The American Yawp offers a free and online, collaboratively built, open American history textbook designed for college-level history courses. Unchecked by profit motives or business models, and free from for-profit educational organizations, The American Yawp is by scholars, for scholars. All contributors—experienced college-level instructors—volunteer their expertise to help democratize the American past for twenty-first century classrooms.
The MERLOT collection consists of tens of thousands of discipline-specific learning materials, learning exercises, and Content Builder webpages, together with associated comments, and bookmark collections, all intended to enhance the teaching experience of using a learning material. All of these items have been contributed by the MERLOT member community, who have either authored the materials themselves, or who have discovered the materials, found them useful, and wished to share their enthusiasm for the materials with others in the teaching and learning community.
The American Revolution entailed some remarkable transformations–converting British colonists into American revolutionaries, and a cluster of colonies into a confederation of states with a common cause–but it was far more complex and enduring than the fighting of a war. As John Adams put it, “The Revolution was in the Minds of the people… before a drop of blood was drawn at Lexington”–and it continued long past America’s victory at Yorktown. This course will examine the Revolution from this broad perspective, tracing the participants’ shifting sense of themselves as British subjects, colonial settlers, revolutionaries, and Americans.
This course explores the causes, course, and consequences of the American Civil War, from the 1840s to 1877. The primary goal of the course is to understand the multiple meanings of a transforming event in American history. Those meanings may be defined in many ways: national, sectional, racial, constitutional, individual, social, intellectual, or moral. Four broad themes are closely examined: the crisis of union and disunion in an expanding republic; slavery, race, and emancipation as national problem, personal experience, and social process; the experience of modern, total war for individuals and society; and the political and social challenges of Reconstruction.
As Donald Trump takes office as the forty-fifth president of the United States, this course explores presidential elections in historical perspective, via five case studies. It tells the story of key campaigns in US history, and by doing so it investigates how politics changed over time—and how understanding the past sheds light on the current campaign. From the arrival of "dirty politics" to the impact of the "digital revolution," the course looks at the historical background to some of the key phenomena that shaped the controversy-laden campaign of 2016.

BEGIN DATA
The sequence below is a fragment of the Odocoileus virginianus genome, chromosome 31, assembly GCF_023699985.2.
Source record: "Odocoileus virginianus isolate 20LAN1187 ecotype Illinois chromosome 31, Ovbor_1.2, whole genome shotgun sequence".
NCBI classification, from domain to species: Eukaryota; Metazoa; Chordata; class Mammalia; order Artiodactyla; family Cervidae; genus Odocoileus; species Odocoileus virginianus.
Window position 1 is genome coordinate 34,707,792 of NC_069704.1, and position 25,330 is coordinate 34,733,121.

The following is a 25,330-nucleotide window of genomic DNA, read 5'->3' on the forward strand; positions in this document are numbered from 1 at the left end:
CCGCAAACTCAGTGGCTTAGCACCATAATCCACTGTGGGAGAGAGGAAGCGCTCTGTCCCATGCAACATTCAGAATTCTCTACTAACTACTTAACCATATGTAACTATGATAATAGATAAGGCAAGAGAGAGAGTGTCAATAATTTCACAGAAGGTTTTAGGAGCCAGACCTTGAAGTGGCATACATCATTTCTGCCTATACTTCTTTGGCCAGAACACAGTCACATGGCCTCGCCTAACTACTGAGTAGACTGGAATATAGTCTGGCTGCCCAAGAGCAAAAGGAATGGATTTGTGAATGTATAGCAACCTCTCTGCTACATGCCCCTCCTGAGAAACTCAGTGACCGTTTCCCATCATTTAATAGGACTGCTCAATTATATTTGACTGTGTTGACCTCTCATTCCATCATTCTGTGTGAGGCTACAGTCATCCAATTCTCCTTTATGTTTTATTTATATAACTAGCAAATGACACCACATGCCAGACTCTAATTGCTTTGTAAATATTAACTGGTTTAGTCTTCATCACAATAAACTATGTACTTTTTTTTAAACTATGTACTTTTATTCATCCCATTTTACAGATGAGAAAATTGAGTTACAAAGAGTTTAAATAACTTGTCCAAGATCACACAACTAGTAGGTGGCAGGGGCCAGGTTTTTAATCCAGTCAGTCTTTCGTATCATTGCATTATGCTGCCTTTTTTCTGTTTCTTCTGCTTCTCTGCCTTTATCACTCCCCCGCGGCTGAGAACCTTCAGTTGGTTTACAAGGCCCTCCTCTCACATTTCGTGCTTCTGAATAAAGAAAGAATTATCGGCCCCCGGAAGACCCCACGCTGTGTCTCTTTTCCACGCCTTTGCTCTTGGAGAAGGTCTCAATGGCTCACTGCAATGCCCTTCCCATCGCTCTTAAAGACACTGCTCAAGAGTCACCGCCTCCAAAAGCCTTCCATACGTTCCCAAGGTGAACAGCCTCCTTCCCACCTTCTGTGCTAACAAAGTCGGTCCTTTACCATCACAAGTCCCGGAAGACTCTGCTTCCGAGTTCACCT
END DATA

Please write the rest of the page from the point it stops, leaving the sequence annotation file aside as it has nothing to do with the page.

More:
The five elections that we'll investigate are among the most significant in American political history. In 1800, Thomas Jefferson won the presidency in a contest that encouraged politicians to reform the electoral college, the system by which presidents are still chosen. The election of Abraham Lincoln in 1860 prompted the outbreak of the Civil War. It's an election that helps us to understand the development of political parties. In 1968, the Vietnam War was a dominant concern for Americans, and yet foreign policy played a secondary role in Richard Nixon's victory. Twelve years later, in 1980, Ronald Reagan won an election that initiated a new era of conservatism. Finally, we'll turn our attention to the election that took Trump's predecessor, Barack Obama, to the White House in 2008. Many saw the Obama's success not only as revealing the impact of the digital revolution on campaign politics, but also as signaling a turn to progressivism.
Learners will deepen their understanding and appreciation of ways in which race, ethnicity and cultural diversity have shaped American institutions, ideology, law, and social relationships from the colonial era to the present. Race and ethnicity are ideological and cultural categories that include all groups and individuals. Hence, this course is designed in significant part to take a broad look at the ideology of race and cultural diversity in America’s past and present. The primary focus is on the historical and social relationships among European Americans, Native Americans, African Americans, Latino/as, and Asian/Pacific Americans. Issues of race and ethnicity are examined across different ethno-cultural traditions in order to interweave diverse experiences into a larger synthesis of the meaning of race and ethnicity in American life. In this course, we conceive of “race” and “diversity” as references to the entire American population, even as we recognize that different groups have unique historical experiences resulting in distinctive and even fundamental cultural differences. We treat race and ethnicity as dynamic, complex ideological and cultural processes that shape all social institutions, belief systems, inter-group relationships, and individual experiences.
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